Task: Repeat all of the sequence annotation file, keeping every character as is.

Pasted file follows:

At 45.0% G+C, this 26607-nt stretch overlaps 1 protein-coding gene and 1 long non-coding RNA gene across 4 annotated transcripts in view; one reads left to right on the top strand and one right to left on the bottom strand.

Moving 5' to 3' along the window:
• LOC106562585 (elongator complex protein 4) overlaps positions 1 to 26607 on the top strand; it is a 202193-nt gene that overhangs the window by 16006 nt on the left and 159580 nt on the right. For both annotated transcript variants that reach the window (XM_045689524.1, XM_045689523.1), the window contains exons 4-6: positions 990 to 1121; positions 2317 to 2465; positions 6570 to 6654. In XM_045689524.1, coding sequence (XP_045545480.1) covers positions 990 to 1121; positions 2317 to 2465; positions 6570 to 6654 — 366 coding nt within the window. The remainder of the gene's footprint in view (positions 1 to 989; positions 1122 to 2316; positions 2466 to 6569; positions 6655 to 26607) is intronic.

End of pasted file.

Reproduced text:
At 45.0% G+C, this 26607-nt stretch overlaps 1 protein-coding gene and 1 long non-coding RNA gene across 4 annotated transcripts in view; one reads left to right on the top strand and one right to left on the bottom strand.

Moving 5' to 3' along the window:
• LOC106562585 (elongator complex protein 4) overlaps positions 1 to 26607 on the top strand; it is a 202193-nt gene that overhangs the window by 16006 nt on the left and 159580 nt on the right. For both annotated transcript variants that reach the window (XM_045689524.1, XM_045689523.1), the window contains exons 4-6: positions 990 to 1121; positions 2317 to 2465; positions 6570 to 6654. In XM_045689524.1, coding sequence (XP_045545480.1) covers positions 990 to 1121; positions 2317 to 2465; positions 6570 to 6654 — 366 coding nt within the window. The remainder of the gene's footprint in view (positions 1 to 989; positions 1122 to 2316; positions 2466 to 6569; positions 6655 to 26607) is intronic.